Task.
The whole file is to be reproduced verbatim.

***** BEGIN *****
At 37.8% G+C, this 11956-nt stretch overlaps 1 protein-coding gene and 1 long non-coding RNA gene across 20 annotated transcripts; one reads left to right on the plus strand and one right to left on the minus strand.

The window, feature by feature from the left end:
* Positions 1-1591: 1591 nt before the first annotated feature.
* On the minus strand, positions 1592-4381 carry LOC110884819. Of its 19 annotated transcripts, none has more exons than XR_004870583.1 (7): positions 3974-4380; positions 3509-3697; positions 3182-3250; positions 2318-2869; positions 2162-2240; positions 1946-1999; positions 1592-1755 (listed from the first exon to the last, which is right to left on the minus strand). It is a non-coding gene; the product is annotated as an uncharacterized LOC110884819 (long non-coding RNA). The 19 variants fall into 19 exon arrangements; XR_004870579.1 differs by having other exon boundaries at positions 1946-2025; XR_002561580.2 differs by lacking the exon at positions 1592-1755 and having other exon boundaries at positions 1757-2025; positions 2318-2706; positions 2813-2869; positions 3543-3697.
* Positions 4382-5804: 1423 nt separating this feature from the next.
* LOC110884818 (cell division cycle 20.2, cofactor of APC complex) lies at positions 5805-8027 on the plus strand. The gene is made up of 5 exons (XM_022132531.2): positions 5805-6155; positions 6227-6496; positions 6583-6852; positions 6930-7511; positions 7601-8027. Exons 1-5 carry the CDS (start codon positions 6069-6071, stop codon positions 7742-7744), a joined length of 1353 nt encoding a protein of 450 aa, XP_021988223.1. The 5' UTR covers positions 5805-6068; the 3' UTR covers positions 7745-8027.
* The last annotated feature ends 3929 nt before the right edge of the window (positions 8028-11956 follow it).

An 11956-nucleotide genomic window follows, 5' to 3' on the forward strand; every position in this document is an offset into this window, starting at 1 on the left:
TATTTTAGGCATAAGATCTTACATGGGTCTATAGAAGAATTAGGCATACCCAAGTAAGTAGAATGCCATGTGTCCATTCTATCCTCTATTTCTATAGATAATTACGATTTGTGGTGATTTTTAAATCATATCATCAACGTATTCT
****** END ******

At 37.8% G+C, this 11956-nt stretch overlaps 1 protein-coding gene and 1 long non-coding RNA gene across 20 annotated transcripts; one reads left to right on the plus strand and one right to left on the minus strand.

The window, feature by feature from the left end:
* Positions 1-1591: 1591 nt before the first annotated feature.
* On the minus strand, positions 1592-4381 carry LOC110884819. Of its 19 annotated transcripts, none has more exons than XR_004870583.1 (7): positions 3974-4380; positions 3509-3697; positions 3182-3250; positions 2318-2869; positions 2162-2240; positions 1946-1999; positions 1592-1755 (listed from the first exon to the last, which is right to left on the minus strand). It is a non-coding gene; the product is annotated as an uncharacterized LOC110884819 (long non-coding RNA). The 19 variants fall into 19 exon arrangements; XR_004870579.1 differs by having other exon boundaries at positions 1946-2025; XR_002561580.2 differs by lacking the exon at positions 1592-1755 and having other exon boundaries at positions 1757-2025; positions 2318-2706; positions 2813-2869; positions 3543-3697.
* Positions 4382-5804: 1423 nt separating this feature from the next.
* LOC110884818 (cell division cycle 20.2, cofactor of APC complex) lies at positions 5805-8027 on the plus strand. The gene is made up of 5 exons (XM_022132531.2): positions 5805-6155; positions 6227-6496; positions 6583-6852; positions 6930-7511; positions 7601-8027. Exons 1-5 carry the CDS (start codon positions 6069-6071, stop codon positions 7742-7744), a joined length of 1353 nt encoding a protein of 450 aa, XP_021988223.1. The 5' UTR covers positions 5805-6068; the 3' UTR covers positions 7745-8027.
* The last annotated feature ends 3929 nt before the right edge of the window (positions 8028-11956 follow it).

An 11956-nucleotide genomic window follows, 5' to 3' on the forward strand; every position in this document is an offset into this window, starting at 1 on the left:
TATTTTAGGCATAAGATCTTACATGGGTCTATAGAAGAATTAGGCATACCCAAGTAAGTAGAATGCCATGTGTCCATTCTATCCTCTATTTCTATAGATAATTACGATTTGTGGTGATTTTTAAATCATATCATCAACGTATTCT